Published online by Cambridge University Press: 27 October 2009
The systematic study of citizen-politician linkage mechanisms of accountability and responsiveness is challenging because we lack good comparative and historical data on both the exchanges involved, as well as on the non-clientelistic factors that might potentially also explain the political or economic outcomes in which we're interested. There are obvious reasons for voters and politicians to hide information on clientelistic exchanges: to deter competitors, to avoid social opprobrium, as well as to avoid prosecution. So in the absence of good data social scientists have been forced to rely on often-excellent qualitative studies on specific practices in individual countries, or on indirect quantitative tracers of such practices enabled by the idiosyncratic data opportunities in a single country.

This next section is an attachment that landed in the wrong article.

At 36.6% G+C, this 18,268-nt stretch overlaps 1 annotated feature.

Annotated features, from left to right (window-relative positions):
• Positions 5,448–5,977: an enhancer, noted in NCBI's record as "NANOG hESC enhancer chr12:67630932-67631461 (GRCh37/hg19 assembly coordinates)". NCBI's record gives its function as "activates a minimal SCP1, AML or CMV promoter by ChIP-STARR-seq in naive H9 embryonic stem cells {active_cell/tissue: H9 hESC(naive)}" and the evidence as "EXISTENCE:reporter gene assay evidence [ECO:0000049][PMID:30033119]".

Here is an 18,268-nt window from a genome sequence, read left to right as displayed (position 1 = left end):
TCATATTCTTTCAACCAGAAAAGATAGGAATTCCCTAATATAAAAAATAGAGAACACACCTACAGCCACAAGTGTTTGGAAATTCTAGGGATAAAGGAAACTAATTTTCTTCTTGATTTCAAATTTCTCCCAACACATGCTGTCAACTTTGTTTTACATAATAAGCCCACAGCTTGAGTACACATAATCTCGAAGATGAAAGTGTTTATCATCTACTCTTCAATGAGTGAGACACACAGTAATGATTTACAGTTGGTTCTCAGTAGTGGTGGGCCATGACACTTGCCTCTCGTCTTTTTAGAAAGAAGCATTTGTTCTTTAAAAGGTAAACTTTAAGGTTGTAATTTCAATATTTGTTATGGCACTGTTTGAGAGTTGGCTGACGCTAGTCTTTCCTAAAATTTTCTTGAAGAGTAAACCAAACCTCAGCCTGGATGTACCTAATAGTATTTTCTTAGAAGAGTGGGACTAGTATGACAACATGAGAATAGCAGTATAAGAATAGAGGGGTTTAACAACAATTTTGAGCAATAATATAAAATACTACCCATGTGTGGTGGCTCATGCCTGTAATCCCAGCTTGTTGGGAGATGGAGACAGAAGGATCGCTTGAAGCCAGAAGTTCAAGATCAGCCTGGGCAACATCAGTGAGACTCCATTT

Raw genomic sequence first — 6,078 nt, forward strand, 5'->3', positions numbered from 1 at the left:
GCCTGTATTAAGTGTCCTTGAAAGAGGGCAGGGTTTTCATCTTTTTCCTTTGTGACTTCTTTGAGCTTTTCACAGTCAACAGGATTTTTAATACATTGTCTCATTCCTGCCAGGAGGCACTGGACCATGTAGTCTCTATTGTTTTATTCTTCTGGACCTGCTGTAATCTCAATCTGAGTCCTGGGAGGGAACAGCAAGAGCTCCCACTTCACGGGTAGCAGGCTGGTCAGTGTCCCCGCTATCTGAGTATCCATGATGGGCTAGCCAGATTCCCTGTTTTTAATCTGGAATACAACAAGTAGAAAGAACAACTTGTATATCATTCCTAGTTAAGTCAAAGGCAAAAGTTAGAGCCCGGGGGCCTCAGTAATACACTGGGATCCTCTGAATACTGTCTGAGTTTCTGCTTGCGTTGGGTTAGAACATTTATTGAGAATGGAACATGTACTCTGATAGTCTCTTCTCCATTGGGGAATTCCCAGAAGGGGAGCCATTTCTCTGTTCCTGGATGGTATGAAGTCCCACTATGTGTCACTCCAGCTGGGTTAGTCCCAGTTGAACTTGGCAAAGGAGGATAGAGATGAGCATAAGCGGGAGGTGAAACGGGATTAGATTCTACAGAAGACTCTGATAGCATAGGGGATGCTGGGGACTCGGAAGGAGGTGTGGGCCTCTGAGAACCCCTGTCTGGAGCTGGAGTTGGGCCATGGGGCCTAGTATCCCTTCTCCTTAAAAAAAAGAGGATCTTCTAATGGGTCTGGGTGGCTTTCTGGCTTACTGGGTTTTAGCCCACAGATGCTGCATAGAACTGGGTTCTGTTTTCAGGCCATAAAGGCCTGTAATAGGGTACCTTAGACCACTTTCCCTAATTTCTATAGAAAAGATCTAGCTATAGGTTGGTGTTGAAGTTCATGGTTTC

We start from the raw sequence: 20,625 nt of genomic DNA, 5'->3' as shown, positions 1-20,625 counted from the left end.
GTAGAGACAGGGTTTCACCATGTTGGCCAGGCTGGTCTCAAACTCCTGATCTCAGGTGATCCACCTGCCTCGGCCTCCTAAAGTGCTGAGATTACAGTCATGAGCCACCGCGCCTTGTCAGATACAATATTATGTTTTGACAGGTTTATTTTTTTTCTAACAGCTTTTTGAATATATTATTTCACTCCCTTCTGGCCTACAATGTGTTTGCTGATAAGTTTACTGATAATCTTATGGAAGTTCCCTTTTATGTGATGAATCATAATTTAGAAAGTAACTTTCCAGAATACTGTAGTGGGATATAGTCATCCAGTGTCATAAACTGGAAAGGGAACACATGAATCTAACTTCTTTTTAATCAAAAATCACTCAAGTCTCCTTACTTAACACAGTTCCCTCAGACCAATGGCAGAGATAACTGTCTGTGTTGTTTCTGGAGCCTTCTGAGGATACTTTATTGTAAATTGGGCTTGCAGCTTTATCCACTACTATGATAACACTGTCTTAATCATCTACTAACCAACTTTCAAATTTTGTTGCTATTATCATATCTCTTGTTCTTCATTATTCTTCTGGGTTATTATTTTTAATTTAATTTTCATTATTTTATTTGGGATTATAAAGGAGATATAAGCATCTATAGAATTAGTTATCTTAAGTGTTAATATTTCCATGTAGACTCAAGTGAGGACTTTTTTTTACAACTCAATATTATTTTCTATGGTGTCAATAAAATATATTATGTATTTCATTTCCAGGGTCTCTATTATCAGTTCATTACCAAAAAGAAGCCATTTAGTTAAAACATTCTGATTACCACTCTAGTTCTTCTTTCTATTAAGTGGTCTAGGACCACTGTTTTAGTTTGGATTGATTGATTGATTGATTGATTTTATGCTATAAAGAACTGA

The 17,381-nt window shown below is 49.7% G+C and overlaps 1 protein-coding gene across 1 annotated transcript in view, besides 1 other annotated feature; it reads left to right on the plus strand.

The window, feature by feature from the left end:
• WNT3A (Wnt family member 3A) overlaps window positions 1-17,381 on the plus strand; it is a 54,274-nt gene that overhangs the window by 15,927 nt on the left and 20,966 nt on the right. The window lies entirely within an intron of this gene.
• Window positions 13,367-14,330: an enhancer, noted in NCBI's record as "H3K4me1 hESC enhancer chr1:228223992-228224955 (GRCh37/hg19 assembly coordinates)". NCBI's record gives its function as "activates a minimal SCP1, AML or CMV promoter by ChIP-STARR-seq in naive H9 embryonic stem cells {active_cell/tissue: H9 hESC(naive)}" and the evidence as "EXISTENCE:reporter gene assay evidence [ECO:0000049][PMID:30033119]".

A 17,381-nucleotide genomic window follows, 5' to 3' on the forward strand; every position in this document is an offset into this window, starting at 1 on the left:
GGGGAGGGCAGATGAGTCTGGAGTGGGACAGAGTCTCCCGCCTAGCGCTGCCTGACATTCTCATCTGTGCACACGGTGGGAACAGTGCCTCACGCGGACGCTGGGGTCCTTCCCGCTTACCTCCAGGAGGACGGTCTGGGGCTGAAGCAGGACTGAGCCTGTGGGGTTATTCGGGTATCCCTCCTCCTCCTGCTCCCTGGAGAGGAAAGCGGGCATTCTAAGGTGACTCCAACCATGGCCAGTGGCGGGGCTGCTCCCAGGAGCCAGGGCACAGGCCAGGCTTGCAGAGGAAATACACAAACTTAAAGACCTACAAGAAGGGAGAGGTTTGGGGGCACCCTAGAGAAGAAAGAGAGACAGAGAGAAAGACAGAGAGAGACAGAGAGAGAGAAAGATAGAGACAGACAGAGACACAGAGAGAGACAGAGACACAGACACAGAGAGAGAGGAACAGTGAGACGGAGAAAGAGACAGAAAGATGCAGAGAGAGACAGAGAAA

The studies assembled in this book, as well as the Introduction, primarily speak to the theoretical questions of (1) how to conceptualize alternative citizen-politician linkage mechanisms in democratic polities and (2) how to explain the empirical variation in linkage practices across polities and parties as our dependent variable. Empirically, the studies rely on qualitative cross-national assessments (e.g., contributions by Kitschelt, Levitsky, Müller, and van de Walle), on unique subnational quantitative measures not available in a cross-national framework (such as in Magaloni, Diaz-Cayeros, and Estévez, Wilkinson, Lyne, or in Scheiner), or on observation-based narratives (such as Krishna, Chandra, or Levitsky). Given this state of affairs, we need to start thinking about how to make advances in empirical research on democratic linkage mechanisms beyond the status quo.